Category Archives: Bryan Stevens Feathered Friends

Wandering birds provide some surprising moments for birders

Photo by Roger Mullins • A little blue heron, right, shares a perch with a white ibis at the Buffalo Valley Golf Course in Unicoi. These wading birds are usually found near the coast, but individuals tend to disperse and wander widely after the summer nesting season comes to an end.

Late summer has a sort of lazy feel. Most birds are finishing up their nesting season. Hungry fledglings appear at feeders in the company of adults. In recent weeks, I’m starting to notice a slight uptick in the number of hummingbirds visiting my feeders and garden flowers. It helps that I’ve got dense stands of naturalized bee balm at the edge of my woods. The cedar waxwings have finished off the mulberries, but I suspect they will stick around for the wild cherries. I’ve also noticed the vanguard of migrant birds that are starting to make appearances as fall migration approaches. It’s not just songbirds, however, that are on the move. Some large and rather conspicuous birds have been attracting attention in recent weeks, including a variety of wading birds.

Sightings this summer of long-legged wading birds in Northeast Tennessee that are outside of their usual range have included little blue herons, white ibis and great egrets. The little blue heron and ibis have been recent visitors to Unicoi County. To toss another species into the mix, Tom and Cathy McNeil recently found an American anhinga near Austin Springs at Boone Lake in Washington County. Their anhinga sighting followed their discovery of seven or eight little blue herons and 14 great egrets at this well-known birding hot spot.

Photo by Bryan Stevens • Adult little blue herons, like this adult preening at Huntington Beach State Park, South Carolina, have a mix of blue and purple feathers.

Roger Mullins discovered both an immature little blue heron and an immature white ibis during one of his regular visits to scan the ponds along the former Buffalo Valley Golf Course in Unicoi.

“I first spotted the little blue on July 5, and then on July 10 I saw the white ibis standing just a few feet away on the same limb.

“Within minutes they were standing next to each other,” he continued. “They were even following each other from place to place, almost like they were siblings.”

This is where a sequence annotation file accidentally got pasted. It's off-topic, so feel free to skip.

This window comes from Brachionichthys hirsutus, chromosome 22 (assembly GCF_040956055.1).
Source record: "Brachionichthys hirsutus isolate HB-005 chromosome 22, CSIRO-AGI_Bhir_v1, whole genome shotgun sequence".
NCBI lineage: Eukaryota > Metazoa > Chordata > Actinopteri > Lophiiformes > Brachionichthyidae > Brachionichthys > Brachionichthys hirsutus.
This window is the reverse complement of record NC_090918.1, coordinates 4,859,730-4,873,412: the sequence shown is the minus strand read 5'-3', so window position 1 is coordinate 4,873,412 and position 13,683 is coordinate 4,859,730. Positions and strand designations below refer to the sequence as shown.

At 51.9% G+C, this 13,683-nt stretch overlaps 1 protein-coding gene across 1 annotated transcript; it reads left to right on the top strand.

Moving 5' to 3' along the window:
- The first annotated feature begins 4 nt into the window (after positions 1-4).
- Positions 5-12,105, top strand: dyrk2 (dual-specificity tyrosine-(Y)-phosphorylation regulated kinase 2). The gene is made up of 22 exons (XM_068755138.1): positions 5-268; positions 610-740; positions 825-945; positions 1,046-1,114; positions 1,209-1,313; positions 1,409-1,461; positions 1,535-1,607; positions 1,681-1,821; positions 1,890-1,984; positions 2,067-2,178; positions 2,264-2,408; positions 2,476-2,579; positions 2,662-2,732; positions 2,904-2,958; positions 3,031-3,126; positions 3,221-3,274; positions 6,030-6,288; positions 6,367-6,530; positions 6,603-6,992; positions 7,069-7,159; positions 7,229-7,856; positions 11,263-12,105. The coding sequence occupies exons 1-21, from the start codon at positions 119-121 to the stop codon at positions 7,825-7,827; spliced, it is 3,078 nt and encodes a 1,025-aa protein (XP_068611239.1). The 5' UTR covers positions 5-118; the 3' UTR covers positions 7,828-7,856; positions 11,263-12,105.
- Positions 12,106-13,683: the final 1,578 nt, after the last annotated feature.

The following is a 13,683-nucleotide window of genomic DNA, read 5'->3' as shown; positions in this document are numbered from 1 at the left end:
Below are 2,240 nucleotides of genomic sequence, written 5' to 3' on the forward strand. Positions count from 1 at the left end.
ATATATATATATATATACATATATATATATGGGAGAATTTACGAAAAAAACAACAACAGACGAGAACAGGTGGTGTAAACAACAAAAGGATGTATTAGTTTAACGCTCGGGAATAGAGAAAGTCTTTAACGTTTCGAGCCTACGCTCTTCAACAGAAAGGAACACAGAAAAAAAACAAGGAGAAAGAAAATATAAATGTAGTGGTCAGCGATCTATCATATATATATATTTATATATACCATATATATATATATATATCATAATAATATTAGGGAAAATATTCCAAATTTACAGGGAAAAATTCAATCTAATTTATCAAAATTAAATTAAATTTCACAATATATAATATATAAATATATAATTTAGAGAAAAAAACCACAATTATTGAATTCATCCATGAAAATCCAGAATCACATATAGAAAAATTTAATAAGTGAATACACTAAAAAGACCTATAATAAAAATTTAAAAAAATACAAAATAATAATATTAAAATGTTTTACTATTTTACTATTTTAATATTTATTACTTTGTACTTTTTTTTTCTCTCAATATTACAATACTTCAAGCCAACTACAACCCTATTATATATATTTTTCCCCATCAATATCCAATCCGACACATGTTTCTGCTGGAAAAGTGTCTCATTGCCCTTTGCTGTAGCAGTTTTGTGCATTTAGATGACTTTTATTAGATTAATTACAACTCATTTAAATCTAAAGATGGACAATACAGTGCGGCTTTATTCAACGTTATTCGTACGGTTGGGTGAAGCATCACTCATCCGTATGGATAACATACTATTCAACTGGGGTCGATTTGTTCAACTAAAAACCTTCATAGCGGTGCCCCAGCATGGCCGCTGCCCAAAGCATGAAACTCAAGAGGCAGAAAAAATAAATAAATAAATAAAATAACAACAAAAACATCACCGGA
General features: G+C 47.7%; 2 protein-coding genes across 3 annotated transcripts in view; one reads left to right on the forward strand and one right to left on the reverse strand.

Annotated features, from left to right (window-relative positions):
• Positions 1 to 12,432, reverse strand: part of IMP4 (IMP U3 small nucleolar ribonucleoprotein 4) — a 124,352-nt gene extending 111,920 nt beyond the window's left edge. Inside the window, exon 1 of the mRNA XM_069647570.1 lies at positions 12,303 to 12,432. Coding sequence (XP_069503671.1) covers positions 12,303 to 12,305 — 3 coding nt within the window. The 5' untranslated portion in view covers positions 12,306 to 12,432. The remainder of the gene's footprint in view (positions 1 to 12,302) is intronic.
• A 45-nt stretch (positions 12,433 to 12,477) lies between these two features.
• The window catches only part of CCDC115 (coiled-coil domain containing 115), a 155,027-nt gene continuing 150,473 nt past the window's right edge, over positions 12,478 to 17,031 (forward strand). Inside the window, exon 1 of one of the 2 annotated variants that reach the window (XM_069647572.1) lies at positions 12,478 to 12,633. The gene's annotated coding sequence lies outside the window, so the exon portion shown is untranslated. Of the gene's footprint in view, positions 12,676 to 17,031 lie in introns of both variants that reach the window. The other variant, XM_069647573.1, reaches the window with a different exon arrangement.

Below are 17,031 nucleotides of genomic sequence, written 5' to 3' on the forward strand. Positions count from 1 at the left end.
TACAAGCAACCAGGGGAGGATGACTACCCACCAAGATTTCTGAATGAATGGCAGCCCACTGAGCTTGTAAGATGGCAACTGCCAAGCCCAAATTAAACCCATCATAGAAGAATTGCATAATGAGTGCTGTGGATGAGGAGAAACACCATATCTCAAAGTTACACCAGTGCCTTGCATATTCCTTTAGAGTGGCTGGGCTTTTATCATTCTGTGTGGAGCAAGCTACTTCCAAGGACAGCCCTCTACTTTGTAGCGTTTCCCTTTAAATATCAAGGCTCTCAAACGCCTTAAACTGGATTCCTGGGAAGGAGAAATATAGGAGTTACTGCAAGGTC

Roger noted that the little blue heron gradually learned to trust him, but he could only get so close without making the bird feel uncomfortable.

“Being extremely patient, taking it slow and easy, is pretty much how I approach all wildlife, and it usually pays off well,” Roger shared.

“I first started visiting the golf course ponds back in the winter when someone told me about seeing a male hooded merganser there,” he noted. “There is not always an abundance of wildlife present, but I always check it out just in case. The best thing about these ponds is the consistent peace and tranquility, since people don’t usually go there for family recreation or to walk their dogs.”

Roger added that he doubted that the little blue heron would have lingered at a public park with more activity.

Most of my own observations of little blue herons have taken place in SouthCarolina, Georgia and Florida, although I have seen this species a couple of times in Tennessee. I have also found little blue herons more skittish than some herons and egrets.

Photo by Bryan Stevens • This photo of a little blue heron at Huntington Beach State Park, South Carolina, shows the intermediate phase of plumage that makes identification even more of a challenge.

While diverting storms can’t be ruled out for causing some unexpected birds to detour into the region, it’s also normal behavior for young wading birds to disperse far and wide after leaving the nest. North American waders, or wading birds, include such long-legged species as herons, egrets, bitterns, ibises, storks and spoonbills. Most species are associated with wetlands or coastal areas.

Late summer birding is usually a period of doldrums as heat and humidity can discourage birders as well as diminish bird activity. However, it’s also the time of year when birders can make some unexpected surprises as wandering waders explore uncharted territory.